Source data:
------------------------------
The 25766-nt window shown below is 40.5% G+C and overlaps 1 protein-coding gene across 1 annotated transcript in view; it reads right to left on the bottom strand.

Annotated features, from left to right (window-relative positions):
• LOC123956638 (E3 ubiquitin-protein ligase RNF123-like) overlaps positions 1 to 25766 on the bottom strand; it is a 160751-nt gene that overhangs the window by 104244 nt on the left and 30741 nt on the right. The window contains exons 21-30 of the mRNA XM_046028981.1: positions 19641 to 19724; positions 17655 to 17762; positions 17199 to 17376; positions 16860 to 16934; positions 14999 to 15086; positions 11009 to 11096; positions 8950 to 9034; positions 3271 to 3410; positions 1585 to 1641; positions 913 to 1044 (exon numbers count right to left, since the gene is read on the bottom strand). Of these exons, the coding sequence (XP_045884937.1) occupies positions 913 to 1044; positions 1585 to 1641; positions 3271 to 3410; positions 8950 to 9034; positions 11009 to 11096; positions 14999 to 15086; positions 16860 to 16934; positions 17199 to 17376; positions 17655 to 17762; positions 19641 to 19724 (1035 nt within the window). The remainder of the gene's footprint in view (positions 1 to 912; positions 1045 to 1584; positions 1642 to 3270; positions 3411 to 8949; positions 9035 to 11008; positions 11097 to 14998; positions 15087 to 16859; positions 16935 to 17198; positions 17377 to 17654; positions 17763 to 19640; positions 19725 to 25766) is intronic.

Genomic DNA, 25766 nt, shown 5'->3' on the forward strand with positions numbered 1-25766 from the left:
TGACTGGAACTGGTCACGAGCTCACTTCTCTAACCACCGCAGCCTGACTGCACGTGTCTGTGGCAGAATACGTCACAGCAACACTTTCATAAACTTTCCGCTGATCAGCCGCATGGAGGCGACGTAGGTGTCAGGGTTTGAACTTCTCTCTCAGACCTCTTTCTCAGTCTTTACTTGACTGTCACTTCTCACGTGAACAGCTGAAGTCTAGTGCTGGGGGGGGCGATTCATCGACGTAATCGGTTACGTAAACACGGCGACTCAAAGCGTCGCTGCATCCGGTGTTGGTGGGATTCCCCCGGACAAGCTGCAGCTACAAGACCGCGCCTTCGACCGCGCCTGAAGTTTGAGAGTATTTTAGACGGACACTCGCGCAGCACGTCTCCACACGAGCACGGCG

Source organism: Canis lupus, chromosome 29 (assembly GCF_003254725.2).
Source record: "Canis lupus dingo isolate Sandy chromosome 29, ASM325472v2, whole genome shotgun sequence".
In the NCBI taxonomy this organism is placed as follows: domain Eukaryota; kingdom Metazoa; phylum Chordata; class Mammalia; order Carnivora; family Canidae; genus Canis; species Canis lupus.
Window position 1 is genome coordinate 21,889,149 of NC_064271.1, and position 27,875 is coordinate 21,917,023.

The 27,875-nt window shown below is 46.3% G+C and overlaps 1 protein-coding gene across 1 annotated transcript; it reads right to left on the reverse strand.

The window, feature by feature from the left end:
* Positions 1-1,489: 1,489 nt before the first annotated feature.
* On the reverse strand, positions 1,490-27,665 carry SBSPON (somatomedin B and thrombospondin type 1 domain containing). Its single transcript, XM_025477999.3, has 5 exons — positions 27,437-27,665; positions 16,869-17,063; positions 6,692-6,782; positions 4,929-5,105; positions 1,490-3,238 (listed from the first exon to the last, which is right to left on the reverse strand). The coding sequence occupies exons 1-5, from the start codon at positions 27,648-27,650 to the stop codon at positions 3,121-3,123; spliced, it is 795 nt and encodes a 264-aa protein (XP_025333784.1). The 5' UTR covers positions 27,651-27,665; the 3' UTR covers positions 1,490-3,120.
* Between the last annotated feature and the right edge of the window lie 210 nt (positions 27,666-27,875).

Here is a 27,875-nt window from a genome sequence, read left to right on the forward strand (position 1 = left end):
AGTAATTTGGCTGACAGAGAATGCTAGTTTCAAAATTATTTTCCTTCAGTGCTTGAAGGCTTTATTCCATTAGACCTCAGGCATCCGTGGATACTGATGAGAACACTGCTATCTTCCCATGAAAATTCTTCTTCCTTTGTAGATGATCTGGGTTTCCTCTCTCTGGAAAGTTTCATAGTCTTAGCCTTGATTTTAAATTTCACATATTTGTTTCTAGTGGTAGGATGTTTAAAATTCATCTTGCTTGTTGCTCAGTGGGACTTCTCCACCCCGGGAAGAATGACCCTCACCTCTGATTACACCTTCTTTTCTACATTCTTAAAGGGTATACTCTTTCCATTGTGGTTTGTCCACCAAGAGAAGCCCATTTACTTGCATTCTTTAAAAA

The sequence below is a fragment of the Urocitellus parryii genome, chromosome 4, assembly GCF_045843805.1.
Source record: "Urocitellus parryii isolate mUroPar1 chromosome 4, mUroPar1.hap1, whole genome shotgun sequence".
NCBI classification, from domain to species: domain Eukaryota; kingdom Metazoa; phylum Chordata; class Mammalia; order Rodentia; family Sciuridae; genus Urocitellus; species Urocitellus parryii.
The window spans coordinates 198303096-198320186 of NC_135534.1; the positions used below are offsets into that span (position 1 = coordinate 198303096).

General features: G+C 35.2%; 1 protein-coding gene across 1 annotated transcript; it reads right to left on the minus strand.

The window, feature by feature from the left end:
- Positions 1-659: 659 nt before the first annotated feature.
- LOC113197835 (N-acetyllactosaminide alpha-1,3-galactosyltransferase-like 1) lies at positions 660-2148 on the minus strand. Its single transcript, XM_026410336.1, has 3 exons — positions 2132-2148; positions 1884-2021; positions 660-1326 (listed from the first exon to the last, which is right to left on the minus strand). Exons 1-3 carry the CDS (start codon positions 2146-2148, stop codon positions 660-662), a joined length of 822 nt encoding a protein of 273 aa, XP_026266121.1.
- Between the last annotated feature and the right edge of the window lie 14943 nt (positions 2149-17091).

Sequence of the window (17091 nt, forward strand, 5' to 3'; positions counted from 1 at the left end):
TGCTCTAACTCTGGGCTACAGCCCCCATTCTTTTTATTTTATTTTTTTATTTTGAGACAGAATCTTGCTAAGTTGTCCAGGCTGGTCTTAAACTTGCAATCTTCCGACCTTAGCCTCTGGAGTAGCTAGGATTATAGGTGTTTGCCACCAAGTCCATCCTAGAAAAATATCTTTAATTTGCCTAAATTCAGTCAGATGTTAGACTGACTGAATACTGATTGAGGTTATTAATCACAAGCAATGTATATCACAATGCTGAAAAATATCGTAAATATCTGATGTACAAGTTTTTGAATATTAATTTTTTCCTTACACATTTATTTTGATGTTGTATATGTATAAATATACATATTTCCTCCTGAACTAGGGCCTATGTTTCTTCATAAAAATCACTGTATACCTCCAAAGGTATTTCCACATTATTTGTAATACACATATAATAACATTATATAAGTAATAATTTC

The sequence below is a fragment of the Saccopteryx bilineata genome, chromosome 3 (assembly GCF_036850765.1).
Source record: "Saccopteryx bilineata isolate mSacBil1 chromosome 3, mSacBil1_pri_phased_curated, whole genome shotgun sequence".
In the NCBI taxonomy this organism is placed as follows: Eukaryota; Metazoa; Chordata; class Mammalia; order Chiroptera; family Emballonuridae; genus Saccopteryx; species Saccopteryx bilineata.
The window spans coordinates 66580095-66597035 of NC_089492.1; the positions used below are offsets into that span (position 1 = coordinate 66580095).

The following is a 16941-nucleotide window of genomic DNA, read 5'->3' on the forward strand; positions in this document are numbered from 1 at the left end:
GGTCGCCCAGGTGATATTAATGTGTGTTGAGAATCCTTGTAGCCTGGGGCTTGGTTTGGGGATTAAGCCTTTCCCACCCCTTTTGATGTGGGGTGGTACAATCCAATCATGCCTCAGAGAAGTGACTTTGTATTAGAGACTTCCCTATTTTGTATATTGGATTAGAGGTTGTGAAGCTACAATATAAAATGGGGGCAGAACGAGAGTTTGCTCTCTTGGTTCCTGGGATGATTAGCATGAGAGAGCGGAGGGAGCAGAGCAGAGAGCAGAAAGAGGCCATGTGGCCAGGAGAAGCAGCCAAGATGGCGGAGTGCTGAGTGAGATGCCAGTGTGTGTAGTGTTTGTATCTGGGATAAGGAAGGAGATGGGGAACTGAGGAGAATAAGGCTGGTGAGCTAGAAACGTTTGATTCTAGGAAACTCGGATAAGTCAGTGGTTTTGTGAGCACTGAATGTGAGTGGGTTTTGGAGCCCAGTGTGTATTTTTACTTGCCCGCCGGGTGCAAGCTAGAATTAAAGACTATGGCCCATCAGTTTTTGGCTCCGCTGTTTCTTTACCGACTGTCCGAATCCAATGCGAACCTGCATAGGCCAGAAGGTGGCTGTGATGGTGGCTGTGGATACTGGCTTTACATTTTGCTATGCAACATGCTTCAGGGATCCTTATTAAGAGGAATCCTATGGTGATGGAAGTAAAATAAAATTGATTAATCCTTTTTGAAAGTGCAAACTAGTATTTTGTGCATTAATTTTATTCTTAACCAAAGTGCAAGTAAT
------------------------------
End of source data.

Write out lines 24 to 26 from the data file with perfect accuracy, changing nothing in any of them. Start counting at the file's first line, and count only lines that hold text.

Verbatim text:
- LOC113197835 (N-acetyllactosaminide alpha-1,3-galactosyltransferase-like 1) lies at positions 660-2148 on the minus strand. Its single transcript, XM_026410336.1, has 3 exons — positions 2132-2148; positions 1884-2021; positions 660-1326 (listed from the first exon to the last, which is right to left on the minus strand). Exons 1-3 carry the CDS (start codon positions 2146-2148, stop codon positions 660-662), a joined length of 822 nt encoding a protein of 273 aa, XP_026266121.1.
- Between the last annotated feature and the right edge of the window lie 14943 nt (positions 2149-17091).

Sequence of the window (17091 nt, forward strand, 5' to 3'; positions counted from 1 at the left end):